Indigo Dreaming

The journeys of the Narrowboat Indigo Dream

  • Blog Index as a pull down

  • Recent Posts

  • Meta

  • Recent Comments

  • wordpress counter

Archive for May 30th, 2019

The Odyssey 2019: Day 1

Posted by indigodream on 30 May, 2019

Heyford Fields Marina to Yelvertoft Bridge 20
24th May 2019

Today was the first day of our 2019 odyssey, about time we did some boating!

Reversing out of the marina

Today was a day that I got to boat by myself!!! We have a tough target to start with – get to Boston before the 15th June. How is that tough, it is only a trip of 175 miles, 2¼ furlongs and 81 locks? But of course there is the small matter of needing to work full time, a wedding to attend next weekend and then a worry that there could be delays in going over the Leicester summit due to some boat show. I could have a day off on Friday giving me the opportunity to get a head start, though sadly Sue had to work.

I had come up the night before, slipping into the marina a minute before the gates were due to be locked; rather good timing as my gate keys were on the boat so that Graham and Jill could use them. That’s Graham and Jill, ex. of nb Matilda Rose, crewo of Tjalk Francoise, who had borrowed ID for a few weeks while Graham convalesced from a knee operation. The boat was in great order, with no sign that it had been populated by a CAT.

dodgy fuse

The following morning I had a series of chores, most important of which was to work out why the bilge pump did not work. No loose wires, fuse looked intact, what could be wrong? Chasing round with a multimeter I found that the so called intact fuse had actually oxidised ends and was not allowing any electrons to pass. I could have cleaned it with sand paper but seemed better to raid the bank balance and pay 25p for a new shiny fuse.

The trip to Buckby was wonderful, proper stress busting, forget all your cares and enjoy boating. As I approached Buckby a boat with a CREW pulled out behind me, my luck could be in. Turned out to be a hire boat from Braunston manned by a very pleasant crew and steered by a CRT Employee who does not do much work-related boating but steered really well. His crew were hard working and kept saying that they would do all the work so that I could stay on the boat; but for the first few locks I got into a nice rhythm, go in first, hop off with a centre rope etc whilst they drove in behind me. At the third lock we caught up with a boat which had been part of a pair but was now going up single. Never worked out what happened to the other boat, were they abducted by aliens, was that shallow bit them? Anyway they looked short of crew so I said to my great locking companions “you go on, you will go mad following if, I, as a single hander team up with a slow boat short on crew”. So the next bit of Buckby I did by myself, it was great, I just enjoyed it, this was a great day to go boating.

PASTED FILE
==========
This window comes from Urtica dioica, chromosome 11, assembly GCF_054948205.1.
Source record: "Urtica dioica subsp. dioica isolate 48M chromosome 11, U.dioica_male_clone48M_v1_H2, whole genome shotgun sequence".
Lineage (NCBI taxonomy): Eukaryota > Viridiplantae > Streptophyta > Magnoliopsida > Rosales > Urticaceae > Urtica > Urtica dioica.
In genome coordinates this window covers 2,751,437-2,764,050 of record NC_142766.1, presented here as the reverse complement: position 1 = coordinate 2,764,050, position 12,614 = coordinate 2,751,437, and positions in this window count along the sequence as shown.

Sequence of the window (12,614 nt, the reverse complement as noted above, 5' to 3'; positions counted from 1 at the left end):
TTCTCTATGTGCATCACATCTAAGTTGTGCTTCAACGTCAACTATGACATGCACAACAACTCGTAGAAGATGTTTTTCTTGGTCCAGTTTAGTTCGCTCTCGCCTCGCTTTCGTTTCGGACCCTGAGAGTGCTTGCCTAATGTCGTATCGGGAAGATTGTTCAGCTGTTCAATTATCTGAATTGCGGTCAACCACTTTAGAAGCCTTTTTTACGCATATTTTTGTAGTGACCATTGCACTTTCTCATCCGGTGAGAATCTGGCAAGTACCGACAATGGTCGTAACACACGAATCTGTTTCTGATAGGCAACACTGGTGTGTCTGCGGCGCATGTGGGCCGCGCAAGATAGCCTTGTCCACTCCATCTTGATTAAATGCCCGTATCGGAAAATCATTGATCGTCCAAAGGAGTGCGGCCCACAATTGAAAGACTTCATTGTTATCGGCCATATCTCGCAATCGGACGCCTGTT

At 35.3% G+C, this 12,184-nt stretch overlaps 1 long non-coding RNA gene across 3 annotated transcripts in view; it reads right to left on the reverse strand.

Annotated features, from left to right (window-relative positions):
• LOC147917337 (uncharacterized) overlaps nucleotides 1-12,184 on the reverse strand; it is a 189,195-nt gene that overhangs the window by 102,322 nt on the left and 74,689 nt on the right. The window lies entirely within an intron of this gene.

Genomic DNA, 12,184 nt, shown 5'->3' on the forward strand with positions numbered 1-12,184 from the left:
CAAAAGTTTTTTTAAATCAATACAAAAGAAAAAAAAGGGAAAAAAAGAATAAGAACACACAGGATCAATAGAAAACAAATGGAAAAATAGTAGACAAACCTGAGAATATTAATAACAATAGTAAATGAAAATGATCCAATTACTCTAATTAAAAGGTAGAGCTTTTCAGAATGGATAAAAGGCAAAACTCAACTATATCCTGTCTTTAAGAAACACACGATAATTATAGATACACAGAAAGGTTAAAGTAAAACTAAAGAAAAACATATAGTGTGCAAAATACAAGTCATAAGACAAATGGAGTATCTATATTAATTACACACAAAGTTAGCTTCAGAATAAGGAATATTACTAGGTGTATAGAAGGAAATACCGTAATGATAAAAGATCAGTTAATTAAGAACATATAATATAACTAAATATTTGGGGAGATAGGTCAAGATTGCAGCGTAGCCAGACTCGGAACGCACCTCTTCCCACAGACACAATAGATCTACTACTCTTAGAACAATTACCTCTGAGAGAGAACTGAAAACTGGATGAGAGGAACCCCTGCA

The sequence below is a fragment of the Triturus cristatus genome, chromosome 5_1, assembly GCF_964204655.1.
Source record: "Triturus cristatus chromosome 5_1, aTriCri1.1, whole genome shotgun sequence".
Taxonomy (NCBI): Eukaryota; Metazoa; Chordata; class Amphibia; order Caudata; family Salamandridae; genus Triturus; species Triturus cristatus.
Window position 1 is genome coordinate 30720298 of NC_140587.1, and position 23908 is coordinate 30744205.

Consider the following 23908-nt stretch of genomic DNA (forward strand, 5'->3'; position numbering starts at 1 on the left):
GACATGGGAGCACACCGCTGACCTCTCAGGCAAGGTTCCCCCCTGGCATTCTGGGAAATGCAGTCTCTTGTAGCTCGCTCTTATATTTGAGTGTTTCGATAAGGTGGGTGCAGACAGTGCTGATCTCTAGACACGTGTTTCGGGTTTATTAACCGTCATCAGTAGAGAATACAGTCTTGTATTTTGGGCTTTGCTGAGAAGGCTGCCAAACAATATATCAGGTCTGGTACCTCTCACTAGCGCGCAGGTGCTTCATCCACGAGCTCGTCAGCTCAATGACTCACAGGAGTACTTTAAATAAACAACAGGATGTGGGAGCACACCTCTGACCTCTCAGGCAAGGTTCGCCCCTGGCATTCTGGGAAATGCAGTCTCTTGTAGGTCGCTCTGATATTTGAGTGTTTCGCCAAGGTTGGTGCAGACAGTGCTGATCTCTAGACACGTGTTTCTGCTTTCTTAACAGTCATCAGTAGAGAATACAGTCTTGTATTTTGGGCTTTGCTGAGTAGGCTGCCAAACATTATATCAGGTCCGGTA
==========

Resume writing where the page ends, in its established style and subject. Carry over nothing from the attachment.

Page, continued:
Leaving my locking companions at the top of Buckby,

Two locks down from the top I saw people waving at me, it was my previous locking companions who had stopped for “lunch”. I said I would go and set the next lock and they said they would join me. In the end I locked them through that lock, they locked me through the top lock, then sadly they turned left towards Braunston and I went on by myself to Watford. Sue has often mused what makes a good locking companion, not sure, but they were great.

Now that was strange, there had been horror stories of queues at Watford because of the Crick Boat Show, so imagine my surprise at turning up to find no queue, yes, zero boats in front of me and 2 volunteer lockies who basically made me feel very awkward, even embarrassed, as they did all the work and locked me up really quickly.

Bottom of Watford

Crick was jammed with boats, brested up boats for miles in fact. It was great to see and chat to familiar faces, e.g. Adrian from nb Briar Rose and the famous Halfie. Ah but that last bit was painful, Jan was cooking, it smelt wonderful and Halfie was offering BEER. However I could not brest up to them as it was still possible that Sue would be coming up that evening with the dogs and, to be honest, I was hitting the wall, really flagging, which seemed wrong – after all I had had a GREAT day. I tried mooring up after the next bridge (think nice food smells and BEER) but after spending an absolute age going aground, get stuck etc I gave up and continued to Yelvertoft. I saw bollards and a free space, wonderful? Alas no it was a water point. Finally found a mooring, moored up neatly and went inside for a wee and at that point I discovered why I was hitting the wall, I was dehydrated. Cure is easy, drink copious volumes of ale so that started the search for copious ale. Pub, nope, the pub was too far away for me to walk. Boat stocks: Jill and Graham had been great boat sitters and faithfully obeyed Sue’s command to drink the boat alcohol before it went out of date. – tough but someone had to do it. A comprehensive search found cans of fruity cider and two bottles of Corona. Dehydration averted, just!




Stress busting on the GU

Vaguely disturbing?


Love Staircase gates


Posted in Uncategorized | 4 Comments »